What’s the difference between an internal and external audit?

Although appearing seemingly similar as the two functions share a common word, they are in reality quite different. Larger organisations tend to implement both to ensure that their records, effectiveness of the company’s internal controls, regulatory compliance and financial reporting are closely examined on a perpetual basis.

Smaller entities may decide not to use an internal audit function given that it might not be cost effective for them to do so, however in order to understand the difference between the two functions we need to ask ourselves a few fundamental questions:

Q. What is the purpose of the and internal and external audit?

Internal Audits

An internal audit is designed to assess the key risks facing the
business, the effectiveness of the   business in managing those risks along with
the control processes that management have implemented. Internal auditors often
perform a more advisory role by issuing recommendations aimed to support
management in improving their systems and controls for the instances where they
identify deficiencies in certain business areas.

Their scope of work includes but are not limited to financial and
non-financial elements and can even consider the company’s reputation. The
scope of their work is defined by management who will pinpoint certain areas
for attention in light of the business’s objectives and risks.

External Audits

The objectives of the external auditors are defined by statute.

The purpose of an external audit is to provide an objective independent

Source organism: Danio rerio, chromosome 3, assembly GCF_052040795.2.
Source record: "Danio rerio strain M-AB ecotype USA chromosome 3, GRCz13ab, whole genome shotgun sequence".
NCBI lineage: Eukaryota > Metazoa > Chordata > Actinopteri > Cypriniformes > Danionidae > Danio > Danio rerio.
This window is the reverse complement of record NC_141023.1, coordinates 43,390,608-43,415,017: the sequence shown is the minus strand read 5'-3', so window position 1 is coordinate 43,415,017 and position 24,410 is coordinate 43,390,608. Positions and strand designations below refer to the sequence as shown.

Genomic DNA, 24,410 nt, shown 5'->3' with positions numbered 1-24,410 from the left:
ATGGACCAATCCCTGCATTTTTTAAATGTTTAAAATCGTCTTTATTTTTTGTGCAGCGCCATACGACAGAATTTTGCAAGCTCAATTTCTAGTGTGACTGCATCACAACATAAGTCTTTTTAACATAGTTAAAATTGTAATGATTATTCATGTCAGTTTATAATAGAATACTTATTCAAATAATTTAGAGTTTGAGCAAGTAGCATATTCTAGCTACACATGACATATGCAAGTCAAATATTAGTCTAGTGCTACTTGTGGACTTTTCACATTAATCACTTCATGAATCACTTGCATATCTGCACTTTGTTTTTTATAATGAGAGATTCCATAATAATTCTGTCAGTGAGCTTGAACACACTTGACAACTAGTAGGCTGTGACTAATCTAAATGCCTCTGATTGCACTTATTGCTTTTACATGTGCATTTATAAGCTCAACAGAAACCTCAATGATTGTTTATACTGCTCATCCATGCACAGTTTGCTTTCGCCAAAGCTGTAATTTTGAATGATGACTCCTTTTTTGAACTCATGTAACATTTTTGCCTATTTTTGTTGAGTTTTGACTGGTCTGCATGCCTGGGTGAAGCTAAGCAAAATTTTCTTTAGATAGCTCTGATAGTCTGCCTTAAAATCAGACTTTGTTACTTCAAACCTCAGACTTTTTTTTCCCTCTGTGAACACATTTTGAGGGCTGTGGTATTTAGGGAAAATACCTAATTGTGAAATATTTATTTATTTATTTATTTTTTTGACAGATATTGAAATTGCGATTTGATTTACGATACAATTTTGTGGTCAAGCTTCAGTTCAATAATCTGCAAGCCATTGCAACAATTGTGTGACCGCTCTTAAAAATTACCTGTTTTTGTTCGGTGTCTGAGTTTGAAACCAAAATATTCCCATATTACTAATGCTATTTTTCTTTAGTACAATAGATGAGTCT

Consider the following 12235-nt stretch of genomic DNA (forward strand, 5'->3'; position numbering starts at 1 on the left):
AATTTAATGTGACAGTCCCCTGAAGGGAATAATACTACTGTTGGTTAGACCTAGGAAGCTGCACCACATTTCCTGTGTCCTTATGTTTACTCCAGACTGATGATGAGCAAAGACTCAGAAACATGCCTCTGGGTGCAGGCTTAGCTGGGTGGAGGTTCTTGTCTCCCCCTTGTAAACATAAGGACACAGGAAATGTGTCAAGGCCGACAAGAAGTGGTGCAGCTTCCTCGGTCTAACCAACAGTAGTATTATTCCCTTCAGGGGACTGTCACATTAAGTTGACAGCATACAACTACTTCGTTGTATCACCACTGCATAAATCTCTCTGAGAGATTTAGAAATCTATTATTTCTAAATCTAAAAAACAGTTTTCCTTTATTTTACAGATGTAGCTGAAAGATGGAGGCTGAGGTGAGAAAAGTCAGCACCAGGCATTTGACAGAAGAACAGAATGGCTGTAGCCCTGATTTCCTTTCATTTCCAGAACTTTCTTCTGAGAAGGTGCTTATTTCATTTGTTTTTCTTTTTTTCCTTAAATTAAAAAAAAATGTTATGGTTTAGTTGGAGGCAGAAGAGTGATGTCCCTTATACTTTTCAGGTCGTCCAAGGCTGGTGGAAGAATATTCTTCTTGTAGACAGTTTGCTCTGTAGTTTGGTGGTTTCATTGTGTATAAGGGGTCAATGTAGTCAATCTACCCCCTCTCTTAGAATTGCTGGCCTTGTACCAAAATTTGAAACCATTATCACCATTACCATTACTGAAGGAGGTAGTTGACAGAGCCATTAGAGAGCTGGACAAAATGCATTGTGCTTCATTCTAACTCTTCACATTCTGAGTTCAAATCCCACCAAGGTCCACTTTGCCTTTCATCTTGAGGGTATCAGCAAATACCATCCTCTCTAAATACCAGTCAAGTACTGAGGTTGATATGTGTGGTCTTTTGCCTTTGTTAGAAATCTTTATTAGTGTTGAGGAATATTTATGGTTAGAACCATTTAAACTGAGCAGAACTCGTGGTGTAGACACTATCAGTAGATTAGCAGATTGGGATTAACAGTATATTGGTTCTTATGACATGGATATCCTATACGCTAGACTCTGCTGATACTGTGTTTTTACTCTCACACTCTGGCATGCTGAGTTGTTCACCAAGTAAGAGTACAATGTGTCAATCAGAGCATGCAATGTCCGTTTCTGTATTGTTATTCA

examination and to verify that the financial statements provide a true and fair
reflection of where the company financially and have been appropriately
prepared in accordance with accounting standards.  This not only increases the value and
credibility of the financials produced by management which in turns increases
user confidence and reduces investor risk, but an independent review also
provides greater transparency to the shareholders, highlighting areas of

Q. Who are the auditors?

Internal Auditors

Internal auditors may be employees of the firm, or alternatively the
firm may wish to outsource its internal audit services.

External Auditors

External auditors are appointed by the shareholders of the company and
unlike internal auditors they must be able to act independently to ensure an
objective approach to the audit process.

Q. Is it a requirement to have an audit?

Internal Audits

Although larger organisations see an internal audit as a fundamental way
of improving the company’s systems and developing specific risk management
policies, internal audits are discretionary.

External Audits

In the case of external audits and whether or not these are required,
this must be assessed on a case by case basis.

Q. Who are the end-users of the audit report?

Internal Audits

Internal auditors will report internally to the audit committee or the
Board once they have documented their findings and will review the

They will provide a tailored report about how the risks and objectives
are being managed and focus on any strengths and weaknesses identified.
Internal audit reports are not available to the public.

External Audits

External auditors report primarily to the shareholders of the company
which could range from its owners to the general public.

The main report is in a format required by the Auditing Standards and
focuses on whether the financials give a true and fair view and comply with
legal requirements. External auditors’ reports are placed in the public domain
via the annual financial statements required to be filed in the UK with the
registrar of Companies.

More Audit FAQs

How our audit and compliance team will help you to:

Add value to your business by using the audit as a basis to identify and resolve commercial issues and to improve your business processes.

Use the understanding and insight gained from the audit as a basis for helping you develop strategies to drive your business forward.

Reduce risk and improve your organisational performance by challenging existing assumptions and practices.

Secure peace of mind from knowing your statutory obligations are met, accounts are true and potential problems have been identified early on.